Dry Eye

Dry Eye is a common condition that affects men and women of all ages. Although the symptoms are not severe, irritation of the eye will become worse if it is left untreated for an extended period of time, leading to the eyelid becoming inflamed, the eyelashes rubbing against the cornea, and the cornea becoming damaged, which could possibly result in surgery.

Dry Eye

Dry Eye is caused by an abnormality in the body’s natural production of tears, resulting in a reduced level of moisture that is inadequate to properly lubricate the eyes. This causes irritation and soreness, as well as a stinging or burning sensation in the eyes.


Causes of Dry Eye

  • Meibomian gland dysfunction (MGD) is a condition affecting the glands that are arranged vertically within the eyelid and which produce tears to provide lubrication for the eyes
  • Hormonal imbalance, particularly in women, affecting the quality of the tears
  • The use of contact lenses
  • Allergies caused by dust, smoke, or pollution
  • Daily activities, including working at a computer or concentrating on a smart phone for a long period of time
  • Certain medications, including birth control medications, antihistamines, antidepressants, and medications for high blood pressure

Symptoms of Dry Eye

  • A stinging, burning, or scratchy sensation in the eyes
  • A sensation of having something like sand or dust in the eyes.
  • Sensitivity to air and light
  • Eye redness caused by inflammation
  • Occasional blurred vision
  • Eye discomfort after waking up

Prolonged Symptoms of Dry Eye

If left untreated, the prolonged symptoms of Dry Eye include:
  • Inflammation of the eyelid
  • Eyelids turning towards the eyes, resulting in the eyelashes rubbing against the cornea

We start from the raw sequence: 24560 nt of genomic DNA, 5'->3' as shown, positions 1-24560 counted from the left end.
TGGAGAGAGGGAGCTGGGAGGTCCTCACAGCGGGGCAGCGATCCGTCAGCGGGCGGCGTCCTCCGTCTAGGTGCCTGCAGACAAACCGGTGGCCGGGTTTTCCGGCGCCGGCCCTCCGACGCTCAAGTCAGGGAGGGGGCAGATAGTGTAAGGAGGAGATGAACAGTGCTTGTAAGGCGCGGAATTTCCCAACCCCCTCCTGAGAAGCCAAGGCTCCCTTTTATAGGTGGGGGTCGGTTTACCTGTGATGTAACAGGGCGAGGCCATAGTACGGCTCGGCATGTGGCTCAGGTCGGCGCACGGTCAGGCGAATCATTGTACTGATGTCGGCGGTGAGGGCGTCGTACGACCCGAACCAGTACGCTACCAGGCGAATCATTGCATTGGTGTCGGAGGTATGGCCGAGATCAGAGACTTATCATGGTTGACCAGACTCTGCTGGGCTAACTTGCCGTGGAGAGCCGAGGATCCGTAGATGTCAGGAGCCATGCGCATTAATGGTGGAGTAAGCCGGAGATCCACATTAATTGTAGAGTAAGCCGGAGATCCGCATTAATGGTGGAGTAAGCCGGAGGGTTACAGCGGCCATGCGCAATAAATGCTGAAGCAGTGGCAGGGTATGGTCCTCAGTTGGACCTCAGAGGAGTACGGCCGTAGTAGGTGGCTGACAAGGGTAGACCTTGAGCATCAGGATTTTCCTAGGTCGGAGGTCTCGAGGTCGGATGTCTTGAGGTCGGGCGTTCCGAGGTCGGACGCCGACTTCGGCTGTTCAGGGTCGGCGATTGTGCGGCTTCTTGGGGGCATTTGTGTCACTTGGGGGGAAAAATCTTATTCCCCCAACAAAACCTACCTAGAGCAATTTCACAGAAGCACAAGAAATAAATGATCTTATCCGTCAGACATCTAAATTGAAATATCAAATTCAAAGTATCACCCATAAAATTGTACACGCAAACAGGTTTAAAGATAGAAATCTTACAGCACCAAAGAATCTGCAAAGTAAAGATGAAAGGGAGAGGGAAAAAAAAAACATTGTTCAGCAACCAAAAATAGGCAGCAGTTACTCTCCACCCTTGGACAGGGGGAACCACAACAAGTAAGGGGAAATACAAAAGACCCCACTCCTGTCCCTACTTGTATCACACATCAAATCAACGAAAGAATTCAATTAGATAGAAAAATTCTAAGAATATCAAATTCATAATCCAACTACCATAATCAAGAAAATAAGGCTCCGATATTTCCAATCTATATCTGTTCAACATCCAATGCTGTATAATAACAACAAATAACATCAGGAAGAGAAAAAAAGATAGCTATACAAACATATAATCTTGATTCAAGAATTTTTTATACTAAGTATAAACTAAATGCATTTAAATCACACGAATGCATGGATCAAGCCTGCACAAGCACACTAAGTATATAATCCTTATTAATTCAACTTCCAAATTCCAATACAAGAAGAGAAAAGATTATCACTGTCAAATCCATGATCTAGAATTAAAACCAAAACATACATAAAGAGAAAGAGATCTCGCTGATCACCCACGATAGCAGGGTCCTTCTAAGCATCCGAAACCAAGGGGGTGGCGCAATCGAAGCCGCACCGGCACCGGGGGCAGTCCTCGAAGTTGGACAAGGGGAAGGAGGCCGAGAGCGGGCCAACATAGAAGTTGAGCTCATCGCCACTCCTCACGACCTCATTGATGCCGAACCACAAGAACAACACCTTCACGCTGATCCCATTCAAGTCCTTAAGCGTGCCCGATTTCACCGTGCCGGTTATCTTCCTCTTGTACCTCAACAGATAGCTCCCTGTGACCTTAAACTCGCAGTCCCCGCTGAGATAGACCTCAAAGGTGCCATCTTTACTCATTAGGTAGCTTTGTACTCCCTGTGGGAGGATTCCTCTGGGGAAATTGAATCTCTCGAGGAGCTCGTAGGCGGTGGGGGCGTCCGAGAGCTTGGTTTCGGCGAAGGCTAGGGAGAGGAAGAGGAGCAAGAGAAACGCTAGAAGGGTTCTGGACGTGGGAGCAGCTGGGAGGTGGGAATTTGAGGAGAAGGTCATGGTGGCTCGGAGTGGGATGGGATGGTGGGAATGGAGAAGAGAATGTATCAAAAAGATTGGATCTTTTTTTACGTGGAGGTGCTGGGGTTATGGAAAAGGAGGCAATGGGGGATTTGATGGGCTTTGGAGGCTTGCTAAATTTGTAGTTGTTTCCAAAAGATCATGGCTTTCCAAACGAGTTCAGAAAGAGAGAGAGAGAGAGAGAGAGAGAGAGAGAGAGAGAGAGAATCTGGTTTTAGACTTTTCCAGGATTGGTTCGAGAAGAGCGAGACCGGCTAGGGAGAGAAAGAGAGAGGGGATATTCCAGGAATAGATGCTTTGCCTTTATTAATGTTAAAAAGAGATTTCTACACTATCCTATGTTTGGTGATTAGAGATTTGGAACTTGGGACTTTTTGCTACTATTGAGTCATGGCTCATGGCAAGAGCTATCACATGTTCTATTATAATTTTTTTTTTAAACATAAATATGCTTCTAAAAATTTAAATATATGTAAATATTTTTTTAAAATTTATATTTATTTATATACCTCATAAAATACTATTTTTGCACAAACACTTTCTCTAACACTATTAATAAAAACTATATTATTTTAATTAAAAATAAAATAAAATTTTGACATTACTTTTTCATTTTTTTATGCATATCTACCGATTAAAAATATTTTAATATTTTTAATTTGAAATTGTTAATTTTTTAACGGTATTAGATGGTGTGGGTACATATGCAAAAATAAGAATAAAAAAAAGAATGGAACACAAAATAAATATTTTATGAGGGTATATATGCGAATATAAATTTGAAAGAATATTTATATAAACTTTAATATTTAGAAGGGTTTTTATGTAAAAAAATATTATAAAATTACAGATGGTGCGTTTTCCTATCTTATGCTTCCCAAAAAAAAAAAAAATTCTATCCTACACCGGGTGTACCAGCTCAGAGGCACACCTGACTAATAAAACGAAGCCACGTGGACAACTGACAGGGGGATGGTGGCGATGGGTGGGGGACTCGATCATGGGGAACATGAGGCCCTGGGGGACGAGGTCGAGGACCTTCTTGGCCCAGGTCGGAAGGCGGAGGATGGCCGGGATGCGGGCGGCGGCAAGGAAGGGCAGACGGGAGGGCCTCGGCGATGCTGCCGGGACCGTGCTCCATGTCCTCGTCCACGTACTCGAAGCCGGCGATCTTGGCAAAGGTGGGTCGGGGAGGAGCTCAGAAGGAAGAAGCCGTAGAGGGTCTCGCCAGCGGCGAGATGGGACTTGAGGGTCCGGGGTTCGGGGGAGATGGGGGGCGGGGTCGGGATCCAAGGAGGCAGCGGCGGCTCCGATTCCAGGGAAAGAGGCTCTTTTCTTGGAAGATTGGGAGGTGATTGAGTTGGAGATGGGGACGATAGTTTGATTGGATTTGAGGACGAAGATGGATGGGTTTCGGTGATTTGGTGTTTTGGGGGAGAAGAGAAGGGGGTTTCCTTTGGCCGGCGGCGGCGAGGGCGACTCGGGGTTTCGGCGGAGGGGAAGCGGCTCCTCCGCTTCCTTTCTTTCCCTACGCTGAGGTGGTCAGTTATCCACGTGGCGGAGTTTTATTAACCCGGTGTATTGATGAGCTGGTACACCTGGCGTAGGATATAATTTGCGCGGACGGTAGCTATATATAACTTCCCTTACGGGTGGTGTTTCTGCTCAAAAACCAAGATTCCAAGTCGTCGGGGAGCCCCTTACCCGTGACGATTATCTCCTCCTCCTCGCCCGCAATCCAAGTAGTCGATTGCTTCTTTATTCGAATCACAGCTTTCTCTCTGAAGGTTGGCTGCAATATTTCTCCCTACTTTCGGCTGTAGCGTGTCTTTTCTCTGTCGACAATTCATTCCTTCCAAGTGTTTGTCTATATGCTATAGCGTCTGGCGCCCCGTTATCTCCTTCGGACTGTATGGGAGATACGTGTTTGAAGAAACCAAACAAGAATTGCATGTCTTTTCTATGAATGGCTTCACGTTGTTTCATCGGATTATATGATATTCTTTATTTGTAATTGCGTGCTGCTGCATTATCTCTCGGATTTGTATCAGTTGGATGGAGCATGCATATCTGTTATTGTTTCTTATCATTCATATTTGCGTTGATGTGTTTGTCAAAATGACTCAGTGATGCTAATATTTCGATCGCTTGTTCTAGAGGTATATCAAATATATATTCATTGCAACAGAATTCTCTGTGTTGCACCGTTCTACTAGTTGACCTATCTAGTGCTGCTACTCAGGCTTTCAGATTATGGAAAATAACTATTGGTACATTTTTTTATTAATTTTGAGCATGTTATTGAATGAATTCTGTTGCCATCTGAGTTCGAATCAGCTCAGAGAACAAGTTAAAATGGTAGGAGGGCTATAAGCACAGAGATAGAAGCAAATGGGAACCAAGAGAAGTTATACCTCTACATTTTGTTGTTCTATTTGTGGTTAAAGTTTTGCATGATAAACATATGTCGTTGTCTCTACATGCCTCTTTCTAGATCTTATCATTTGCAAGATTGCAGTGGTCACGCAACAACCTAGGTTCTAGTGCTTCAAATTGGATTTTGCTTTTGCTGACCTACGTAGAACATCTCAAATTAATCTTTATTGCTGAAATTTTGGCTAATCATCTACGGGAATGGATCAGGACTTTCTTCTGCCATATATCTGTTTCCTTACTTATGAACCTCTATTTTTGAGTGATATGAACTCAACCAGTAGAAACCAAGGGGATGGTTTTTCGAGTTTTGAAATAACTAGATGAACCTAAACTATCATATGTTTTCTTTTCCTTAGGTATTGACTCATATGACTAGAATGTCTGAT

• Damage to the cornea

Diagnosis

The diagnostic process involves the following stages:
  • Review of the patient’s health history
  • Measurement of the quality of the tears
  • Measurement of the volume of the tears
  • Observation of the meibomian glands through a technique called meibography

Treatment

  • Using artificial tears to lubricate the eyes
  • Using steroid eye drops to reduce inflammation on the surface of the eyes and relieve eye irritation. However, use of the eye drops should be controlled under prescription and should be limited to a short period of time
  • Cleaning the eyelids with special solutions in order to get rid of various bacteria, dirt, and debris around the eye area
  • Placing a warm washcloth (at 41-43ºC) on the closed eyelids in the morning and evening
  • Massaging and cleaning the eyelids (pressing the meibomian glands that are arranged vertically within the eyelid)
  • Lifestyle changes, such as reducing eye strain at a computer or smartphone, and properly resting the eyes
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